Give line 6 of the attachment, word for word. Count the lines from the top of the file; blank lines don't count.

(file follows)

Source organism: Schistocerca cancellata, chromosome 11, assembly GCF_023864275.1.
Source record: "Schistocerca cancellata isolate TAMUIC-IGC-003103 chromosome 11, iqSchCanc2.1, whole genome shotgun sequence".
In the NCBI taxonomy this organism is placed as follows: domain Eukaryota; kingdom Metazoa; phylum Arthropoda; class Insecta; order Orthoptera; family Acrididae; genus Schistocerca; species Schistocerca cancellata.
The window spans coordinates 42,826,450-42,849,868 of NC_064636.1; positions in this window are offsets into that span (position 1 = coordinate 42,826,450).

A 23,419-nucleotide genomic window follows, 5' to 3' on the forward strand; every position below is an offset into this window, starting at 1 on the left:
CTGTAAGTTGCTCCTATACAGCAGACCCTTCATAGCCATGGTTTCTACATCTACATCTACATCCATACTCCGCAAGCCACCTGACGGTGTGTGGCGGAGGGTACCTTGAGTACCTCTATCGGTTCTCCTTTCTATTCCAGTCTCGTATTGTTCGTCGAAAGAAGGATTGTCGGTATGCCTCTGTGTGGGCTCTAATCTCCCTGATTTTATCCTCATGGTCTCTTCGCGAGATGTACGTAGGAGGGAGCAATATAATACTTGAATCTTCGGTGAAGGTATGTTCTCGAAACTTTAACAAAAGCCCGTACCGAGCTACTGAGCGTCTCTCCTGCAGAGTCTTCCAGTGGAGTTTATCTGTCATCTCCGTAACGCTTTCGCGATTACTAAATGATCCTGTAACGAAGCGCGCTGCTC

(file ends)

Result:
CTGTAAGTTGCTCCTATACAGCAGACCCTTCATAGCCATGGTTTCTACATCTACATCTACATCCATACTCCGCAAGCCACCTGACGGTGTGTGGCGGAGGGTACCTTGAGTACCTCTATCGGTTCTCCTTTCTATTCCAGTCTCGTATTGTTCGTCGAAAGAAGGATTGTCGGTATGCCTCTGTGTGGGCTCTAATCTCCCTGATTTTATCCTCATGGTCTCTTCGCGAGATGTACGTAGGAGGGAGCAATATAATACTTGAATCTTCGGTGAAGGTATGTTCTCGAAACTTTAACAAAAGCCCGTACCGAGCTACTGAGCGTCTCTCCTGCAGAGTCTTCCAGTGGAGTTTATCTGTCATCTCCGTAACGCTTTCGCGATTACTAAATGATCCTGTAACGAAGCGCGCTGCTC